7) Don’t look for anybody to propose #5. The Republicans would skewer the union for proposing it and they’d treat the FAA almost as badly for “wasting” taxpayer dollars “coddling” those “overpaid, lazy government workers”.

You watch, they will take the overtime controllers will be forced to work in order to have two people on the mid shifts and use it to inflate controller’s average salaries and/or inflate the cost of how much it takes to run an FAA Tower compared to a contract Tower. When it is time to negotiate, the Republicans will use the cost of that overtime against controllers -- just like Spain did to their controllers. And when they have enough power to try and privatize the system again, they’ll use the increased costs to show how “inefficient” the government is.

Don’t think that this sleepy-controller situation isn’t a serious safety problem. It is. It just won’t be resolved because our society doesn’t like the answer to the problem.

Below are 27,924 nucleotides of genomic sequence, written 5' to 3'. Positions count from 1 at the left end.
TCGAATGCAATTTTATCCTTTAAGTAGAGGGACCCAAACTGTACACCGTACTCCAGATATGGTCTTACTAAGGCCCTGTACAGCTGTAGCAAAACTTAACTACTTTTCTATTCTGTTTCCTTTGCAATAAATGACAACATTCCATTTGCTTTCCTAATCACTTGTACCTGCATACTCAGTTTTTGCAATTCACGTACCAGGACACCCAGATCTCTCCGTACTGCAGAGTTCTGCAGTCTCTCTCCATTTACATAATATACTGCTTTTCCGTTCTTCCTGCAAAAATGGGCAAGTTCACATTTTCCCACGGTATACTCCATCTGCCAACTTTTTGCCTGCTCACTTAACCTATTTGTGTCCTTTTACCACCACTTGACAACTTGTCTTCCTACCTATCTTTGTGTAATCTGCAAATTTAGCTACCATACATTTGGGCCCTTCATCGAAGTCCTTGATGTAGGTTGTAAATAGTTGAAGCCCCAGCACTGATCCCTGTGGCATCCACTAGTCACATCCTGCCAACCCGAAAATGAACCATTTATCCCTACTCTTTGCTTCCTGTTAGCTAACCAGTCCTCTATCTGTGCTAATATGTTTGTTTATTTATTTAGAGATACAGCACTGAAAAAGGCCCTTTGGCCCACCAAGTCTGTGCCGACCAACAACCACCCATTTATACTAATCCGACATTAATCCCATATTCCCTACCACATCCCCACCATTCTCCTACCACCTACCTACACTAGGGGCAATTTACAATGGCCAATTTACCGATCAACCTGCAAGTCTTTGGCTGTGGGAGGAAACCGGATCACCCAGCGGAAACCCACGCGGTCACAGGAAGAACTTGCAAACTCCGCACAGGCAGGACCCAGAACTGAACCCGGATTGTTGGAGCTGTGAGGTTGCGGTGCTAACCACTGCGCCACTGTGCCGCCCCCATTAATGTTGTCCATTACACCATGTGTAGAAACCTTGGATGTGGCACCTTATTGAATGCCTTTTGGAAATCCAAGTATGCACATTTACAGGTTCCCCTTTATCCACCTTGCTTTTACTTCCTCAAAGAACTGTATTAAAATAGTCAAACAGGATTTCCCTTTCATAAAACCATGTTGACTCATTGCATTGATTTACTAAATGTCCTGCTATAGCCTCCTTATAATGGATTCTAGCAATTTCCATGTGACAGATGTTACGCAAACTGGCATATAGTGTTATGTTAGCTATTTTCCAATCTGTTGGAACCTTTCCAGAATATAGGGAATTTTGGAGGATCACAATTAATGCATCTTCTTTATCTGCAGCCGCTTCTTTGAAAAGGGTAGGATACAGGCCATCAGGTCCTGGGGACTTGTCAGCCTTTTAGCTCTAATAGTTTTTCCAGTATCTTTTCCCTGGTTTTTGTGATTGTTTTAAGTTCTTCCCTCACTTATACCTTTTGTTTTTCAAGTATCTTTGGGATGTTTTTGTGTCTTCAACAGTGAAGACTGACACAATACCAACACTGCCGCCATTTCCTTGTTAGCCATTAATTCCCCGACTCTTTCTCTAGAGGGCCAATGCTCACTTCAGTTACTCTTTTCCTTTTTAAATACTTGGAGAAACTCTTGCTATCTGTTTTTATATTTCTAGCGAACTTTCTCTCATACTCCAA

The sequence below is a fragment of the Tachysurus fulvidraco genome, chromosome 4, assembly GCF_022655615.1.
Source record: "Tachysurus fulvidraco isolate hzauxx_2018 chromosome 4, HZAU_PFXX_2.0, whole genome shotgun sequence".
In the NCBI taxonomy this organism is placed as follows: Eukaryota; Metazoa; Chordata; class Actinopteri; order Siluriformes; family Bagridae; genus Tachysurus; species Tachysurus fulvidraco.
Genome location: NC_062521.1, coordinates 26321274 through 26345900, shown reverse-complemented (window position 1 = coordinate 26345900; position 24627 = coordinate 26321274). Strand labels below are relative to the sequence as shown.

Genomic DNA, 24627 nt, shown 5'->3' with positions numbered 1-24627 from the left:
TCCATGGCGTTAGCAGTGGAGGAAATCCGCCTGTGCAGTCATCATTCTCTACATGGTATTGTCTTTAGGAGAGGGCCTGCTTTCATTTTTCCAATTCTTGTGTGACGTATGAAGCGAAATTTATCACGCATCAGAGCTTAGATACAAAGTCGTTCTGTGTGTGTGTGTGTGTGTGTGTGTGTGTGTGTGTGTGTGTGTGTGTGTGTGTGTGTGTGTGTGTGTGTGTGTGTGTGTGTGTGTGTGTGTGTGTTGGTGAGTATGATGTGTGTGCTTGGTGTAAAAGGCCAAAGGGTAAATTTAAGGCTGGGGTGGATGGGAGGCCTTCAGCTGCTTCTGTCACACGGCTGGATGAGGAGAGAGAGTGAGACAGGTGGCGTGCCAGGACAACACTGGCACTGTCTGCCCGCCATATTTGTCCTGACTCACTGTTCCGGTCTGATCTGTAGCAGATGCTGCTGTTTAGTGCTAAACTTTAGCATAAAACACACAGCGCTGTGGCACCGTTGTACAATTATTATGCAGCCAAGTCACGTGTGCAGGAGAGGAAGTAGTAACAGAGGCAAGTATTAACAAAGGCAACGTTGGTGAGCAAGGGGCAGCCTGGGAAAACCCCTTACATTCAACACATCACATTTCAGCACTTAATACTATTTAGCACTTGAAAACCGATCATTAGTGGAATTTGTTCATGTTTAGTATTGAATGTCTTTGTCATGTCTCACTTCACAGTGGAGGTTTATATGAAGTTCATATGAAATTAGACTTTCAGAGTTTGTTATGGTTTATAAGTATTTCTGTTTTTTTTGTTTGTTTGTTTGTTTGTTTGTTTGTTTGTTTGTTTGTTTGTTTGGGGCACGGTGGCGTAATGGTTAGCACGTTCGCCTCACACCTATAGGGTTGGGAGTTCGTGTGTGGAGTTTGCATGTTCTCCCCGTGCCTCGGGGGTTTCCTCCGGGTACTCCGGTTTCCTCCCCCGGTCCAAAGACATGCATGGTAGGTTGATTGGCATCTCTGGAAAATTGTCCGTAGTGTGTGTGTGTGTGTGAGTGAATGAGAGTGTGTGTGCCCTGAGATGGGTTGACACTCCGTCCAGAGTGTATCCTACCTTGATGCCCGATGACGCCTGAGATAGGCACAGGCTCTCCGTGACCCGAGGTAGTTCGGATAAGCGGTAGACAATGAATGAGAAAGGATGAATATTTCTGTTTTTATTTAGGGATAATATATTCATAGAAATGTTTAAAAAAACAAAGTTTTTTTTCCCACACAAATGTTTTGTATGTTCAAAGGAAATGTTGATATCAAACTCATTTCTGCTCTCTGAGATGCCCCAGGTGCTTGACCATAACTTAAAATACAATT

Now, try not to interrupt my nap with all these questions, like yesterday. I fell asleep watching TV last night and my wife wasn’t happy about it. And yet, I woke up again after less than 6 hours of sleep. Rotating shifts are a “gift” that keeps on “giving” -- even after you retire. I’m one sleepy (ex)controller.

Don Brown
April 15, 2011

12 comments:

controller RJ said...

The one thing I cheerish most about my retirement from the FAA/ATC is a consistant sleep patern for the first time in my adult life. I used to average only 5+ hours a night during my work week, now I am making up for it.

Frank Van Haste said...

Hi, Don --

Your points are all well taken. Seems to me that the controllers' union could surprise everybody by coming out in favor of closing low-traffic towers during the wee small hours and letting the field revert to non-towered status. Might even be able to get ALPA on board.

That would reduce manning requirements and improve safety by having everyone on the same page as to situation and procedures.

See any reason that wouldn't work?

Regards,

Frank

REHIRE said...

it's a rarity to see any privatized tower with more than one controller on any shift....

Dawn Forsythe said...